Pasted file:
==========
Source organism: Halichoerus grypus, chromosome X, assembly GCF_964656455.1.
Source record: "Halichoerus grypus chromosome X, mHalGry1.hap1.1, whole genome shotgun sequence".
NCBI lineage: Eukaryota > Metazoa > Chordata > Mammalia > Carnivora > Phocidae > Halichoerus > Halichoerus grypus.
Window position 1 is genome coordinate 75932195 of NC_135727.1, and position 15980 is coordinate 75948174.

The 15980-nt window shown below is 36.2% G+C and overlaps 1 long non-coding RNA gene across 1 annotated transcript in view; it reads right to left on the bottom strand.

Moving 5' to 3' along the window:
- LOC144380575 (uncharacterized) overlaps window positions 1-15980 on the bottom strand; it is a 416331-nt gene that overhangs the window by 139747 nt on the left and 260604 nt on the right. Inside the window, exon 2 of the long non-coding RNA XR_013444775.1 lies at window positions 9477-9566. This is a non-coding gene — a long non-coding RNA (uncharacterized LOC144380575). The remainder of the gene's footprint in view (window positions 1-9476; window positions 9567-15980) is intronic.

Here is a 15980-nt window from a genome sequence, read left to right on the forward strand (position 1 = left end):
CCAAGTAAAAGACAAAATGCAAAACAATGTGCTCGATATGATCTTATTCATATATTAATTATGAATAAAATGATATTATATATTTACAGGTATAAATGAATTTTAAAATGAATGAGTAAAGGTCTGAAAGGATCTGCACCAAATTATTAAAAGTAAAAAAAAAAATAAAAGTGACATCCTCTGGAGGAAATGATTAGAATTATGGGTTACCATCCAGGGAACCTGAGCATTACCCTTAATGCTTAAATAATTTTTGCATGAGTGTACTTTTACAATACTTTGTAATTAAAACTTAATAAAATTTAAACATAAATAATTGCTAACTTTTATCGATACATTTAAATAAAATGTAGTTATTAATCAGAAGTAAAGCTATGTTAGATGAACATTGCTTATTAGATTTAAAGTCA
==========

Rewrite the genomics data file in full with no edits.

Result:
Source organism: Halichoerus grypus, chromosome X, assembly GCF_964656455.1.
Source record: "Halichoerus grypus chromosome X, mHalGry1.hap1.1, whole genome shotgun sequence".
NCBI lineage: Eukaryota > Metazoa > Chordata > Mammalia > Carnivora > Phocidae > Halichoerus > Halichoerus grypus.
Window position 1 is genome coordinate 75932195 of NC_135727.1, and position 15980 is coordinate 75948174.

The 15980-nt window shown below is 36.2% G+C and overlaps 1 long non-coding RNA gene across 1 annotated transcript in view; it reads right to left on the bottom strand.

Moving 5' to 3' along the window:
- LOC144380575 (uncharacterized) overlaps window positions 1-15980 on the bottom strand; it is a 416331-nt gene that overhangs the window by 139747 nt on the left and 260604 nt on the right. Inside the window, exon 2 of the long non-coding RNA XR_013444775.1 lies at window positions 9477-9566. This is a non-coding gene — a long non-coding RNA (uncharacterized LOC144380575). The remainder of the gene's footprint in view (window positions 1-9476; window positions 9567-15980) is intronic.

Here is a 15980-nt window from a genome sequence, read left to right on the forward strand (position 1 = left end):
CCAAGTAAAAGACAAAATGCAAAACAATGTGCTCGATATGATCTTATTCATATATTAATTATGAATAAAATGATATTATATATTTACAGGTATAAATGAATTTTAAAATGAATGAGTAAAGGTCTGAAAGGATCTGCACCAAATTATTAAAAGTAAAAAAAAAAATAAAAGTGACATCCTCTGGAGGAAATGATTAGAATTATGGGTTACCATCCAGGGAACCTGAGCATTACCCTTAATGCTTAAATAATTTTTGCATGAGTGTACTTTTACAATACTTTGTAATTAAAACTTAATAAAATTTAAACATAAATAATTGCTAACTTTTATCGATACATTTAAATAAAATGTAGTTATTAATCAGAAGTAAAGCTATGTTAGATGAACATTGCTTATTAGATTTAAAGTCA